- User-generated content ownership
- User-generated content right of use
- What kind of user-generated content will be allowed, in particular noting only lawful content
- How unlawful user-generated content will be handled
- Whether the website operator can edit or otherwise have a role in the user-generated content.
Not only is it important to specifically address each of the above, but it is also important that the website operator understands what it may and may not do in order to ensure that it is deemed an interactive computer service provider rather than a content provider. This distinction is particularly important when considering immunity under the Communications Decency Act(CDA). Thus, the website operator’s actual role and involvement should match that which is delineated in its website agreements. For example, if it claims that it has no duty to review site content such as user-generated content, then it should not undertake an effort to do so. Similarly, should the website operator comment on user-generated content, it may be crossing the line into being deemed a content provider and thus waiving its immunity under the CDA.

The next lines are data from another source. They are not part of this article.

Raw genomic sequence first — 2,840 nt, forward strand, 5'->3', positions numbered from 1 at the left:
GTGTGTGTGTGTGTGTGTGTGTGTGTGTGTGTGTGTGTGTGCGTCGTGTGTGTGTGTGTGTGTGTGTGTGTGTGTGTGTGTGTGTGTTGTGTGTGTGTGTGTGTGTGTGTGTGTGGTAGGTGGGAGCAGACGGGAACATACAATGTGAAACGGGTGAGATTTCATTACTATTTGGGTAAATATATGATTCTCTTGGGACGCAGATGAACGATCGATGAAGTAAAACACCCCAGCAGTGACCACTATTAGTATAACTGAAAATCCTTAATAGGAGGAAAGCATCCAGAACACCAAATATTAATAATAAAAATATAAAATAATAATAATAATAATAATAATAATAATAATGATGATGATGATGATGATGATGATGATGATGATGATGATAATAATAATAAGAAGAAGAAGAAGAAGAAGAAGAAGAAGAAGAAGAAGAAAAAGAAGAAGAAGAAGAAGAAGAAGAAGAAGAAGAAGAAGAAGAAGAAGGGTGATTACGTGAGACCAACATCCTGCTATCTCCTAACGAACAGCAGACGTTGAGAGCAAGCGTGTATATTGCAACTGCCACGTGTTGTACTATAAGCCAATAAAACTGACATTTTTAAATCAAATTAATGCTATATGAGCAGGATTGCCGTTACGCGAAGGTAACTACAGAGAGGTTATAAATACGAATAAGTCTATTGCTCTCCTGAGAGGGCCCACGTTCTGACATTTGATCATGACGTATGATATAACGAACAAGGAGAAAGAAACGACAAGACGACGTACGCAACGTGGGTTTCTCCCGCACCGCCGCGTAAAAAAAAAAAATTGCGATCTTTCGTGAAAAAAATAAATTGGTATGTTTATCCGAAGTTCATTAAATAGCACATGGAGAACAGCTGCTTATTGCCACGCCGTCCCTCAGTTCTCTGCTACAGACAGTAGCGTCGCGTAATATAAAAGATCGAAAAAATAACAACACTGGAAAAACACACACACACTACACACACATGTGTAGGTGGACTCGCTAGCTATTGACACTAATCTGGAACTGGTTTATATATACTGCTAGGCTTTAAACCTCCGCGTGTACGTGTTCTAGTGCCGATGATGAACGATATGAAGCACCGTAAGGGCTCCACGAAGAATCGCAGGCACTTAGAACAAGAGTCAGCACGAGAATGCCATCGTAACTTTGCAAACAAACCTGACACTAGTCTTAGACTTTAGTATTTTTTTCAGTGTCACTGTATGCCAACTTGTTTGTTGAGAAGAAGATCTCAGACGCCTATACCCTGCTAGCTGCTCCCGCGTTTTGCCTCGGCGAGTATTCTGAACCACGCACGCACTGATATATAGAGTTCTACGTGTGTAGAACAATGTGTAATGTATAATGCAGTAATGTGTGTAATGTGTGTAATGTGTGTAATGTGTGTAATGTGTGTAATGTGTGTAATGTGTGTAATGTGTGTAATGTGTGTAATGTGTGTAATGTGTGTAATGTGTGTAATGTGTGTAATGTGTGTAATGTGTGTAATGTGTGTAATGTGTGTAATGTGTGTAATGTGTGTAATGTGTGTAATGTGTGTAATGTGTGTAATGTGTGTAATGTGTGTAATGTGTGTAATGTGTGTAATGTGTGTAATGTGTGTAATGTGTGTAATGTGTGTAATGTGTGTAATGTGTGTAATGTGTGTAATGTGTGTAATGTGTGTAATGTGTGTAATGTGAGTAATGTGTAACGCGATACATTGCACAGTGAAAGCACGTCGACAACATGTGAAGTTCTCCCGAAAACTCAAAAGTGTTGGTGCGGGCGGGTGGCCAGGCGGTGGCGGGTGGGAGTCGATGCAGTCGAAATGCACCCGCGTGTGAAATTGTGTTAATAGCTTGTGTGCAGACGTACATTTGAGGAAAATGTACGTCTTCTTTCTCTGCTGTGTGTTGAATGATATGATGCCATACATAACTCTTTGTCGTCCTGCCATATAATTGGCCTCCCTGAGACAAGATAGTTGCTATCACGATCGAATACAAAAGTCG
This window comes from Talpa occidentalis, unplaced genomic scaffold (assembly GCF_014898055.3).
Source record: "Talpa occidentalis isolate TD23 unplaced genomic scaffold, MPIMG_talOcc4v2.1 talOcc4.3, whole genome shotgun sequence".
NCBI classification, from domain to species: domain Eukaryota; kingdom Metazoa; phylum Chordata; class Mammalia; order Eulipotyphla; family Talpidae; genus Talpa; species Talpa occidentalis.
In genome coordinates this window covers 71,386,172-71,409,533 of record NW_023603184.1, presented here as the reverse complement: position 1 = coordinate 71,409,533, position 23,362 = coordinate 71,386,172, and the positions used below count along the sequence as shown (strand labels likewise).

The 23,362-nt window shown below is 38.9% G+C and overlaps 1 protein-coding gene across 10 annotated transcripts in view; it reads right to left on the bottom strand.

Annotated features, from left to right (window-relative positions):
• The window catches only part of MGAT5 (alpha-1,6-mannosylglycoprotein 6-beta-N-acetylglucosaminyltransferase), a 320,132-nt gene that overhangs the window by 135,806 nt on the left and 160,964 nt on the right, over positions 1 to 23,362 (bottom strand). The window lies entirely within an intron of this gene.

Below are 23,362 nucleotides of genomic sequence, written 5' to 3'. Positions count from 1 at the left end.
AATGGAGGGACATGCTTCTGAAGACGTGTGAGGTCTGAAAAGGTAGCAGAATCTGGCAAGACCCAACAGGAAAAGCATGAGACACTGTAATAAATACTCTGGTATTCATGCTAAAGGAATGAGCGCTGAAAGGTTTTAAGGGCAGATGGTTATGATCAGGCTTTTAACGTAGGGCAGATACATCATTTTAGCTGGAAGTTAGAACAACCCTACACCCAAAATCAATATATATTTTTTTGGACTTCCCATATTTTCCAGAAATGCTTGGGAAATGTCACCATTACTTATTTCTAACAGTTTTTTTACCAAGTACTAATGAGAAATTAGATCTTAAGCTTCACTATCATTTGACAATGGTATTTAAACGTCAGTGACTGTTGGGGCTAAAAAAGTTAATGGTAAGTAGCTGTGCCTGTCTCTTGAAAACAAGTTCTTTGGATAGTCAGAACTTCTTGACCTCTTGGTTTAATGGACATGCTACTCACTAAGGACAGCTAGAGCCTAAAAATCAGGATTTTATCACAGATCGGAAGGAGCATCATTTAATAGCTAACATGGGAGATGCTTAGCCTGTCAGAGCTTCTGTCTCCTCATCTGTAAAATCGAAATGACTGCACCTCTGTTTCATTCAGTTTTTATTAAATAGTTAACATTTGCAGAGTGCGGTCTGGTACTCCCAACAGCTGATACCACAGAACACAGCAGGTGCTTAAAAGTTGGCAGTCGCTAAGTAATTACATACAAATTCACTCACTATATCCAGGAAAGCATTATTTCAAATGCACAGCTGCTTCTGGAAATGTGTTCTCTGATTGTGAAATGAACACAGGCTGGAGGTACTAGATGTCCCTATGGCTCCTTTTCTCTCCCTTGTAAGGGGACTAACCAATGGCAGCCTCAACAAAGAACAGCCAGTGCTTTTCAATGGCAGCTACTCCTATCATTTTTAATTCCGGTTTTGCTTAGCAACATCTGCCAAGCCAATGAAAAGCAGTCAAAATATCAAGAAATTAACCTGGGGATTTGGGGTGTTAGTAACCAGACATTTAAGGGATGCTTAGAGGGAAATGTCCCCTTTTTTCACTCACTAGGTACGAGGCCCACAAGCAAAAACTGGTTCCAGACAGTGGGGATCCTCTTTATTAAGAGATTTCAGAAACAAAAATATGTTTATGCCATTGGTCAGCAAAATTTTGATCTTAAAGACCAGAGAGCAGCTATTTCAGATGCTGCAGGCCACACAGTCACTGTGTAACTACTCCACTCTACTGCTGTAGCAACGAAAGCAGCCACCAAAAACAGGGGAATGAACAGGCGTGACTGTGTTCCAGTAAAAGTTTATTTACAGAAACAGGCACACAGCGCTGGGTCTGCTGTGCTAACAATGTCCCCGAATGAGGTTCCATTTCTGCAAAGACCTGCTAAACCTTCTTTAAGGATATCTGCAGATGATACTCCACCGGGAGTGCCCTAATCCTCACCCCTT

Ultimately, these considerations need to be addressed when developing the website, drafting the website agreements, and actually providing the service. An experienced internet lawyer that understands law and latest decisions interpreting such laws, including those under the Communications Decency Act, should be consulted where possible.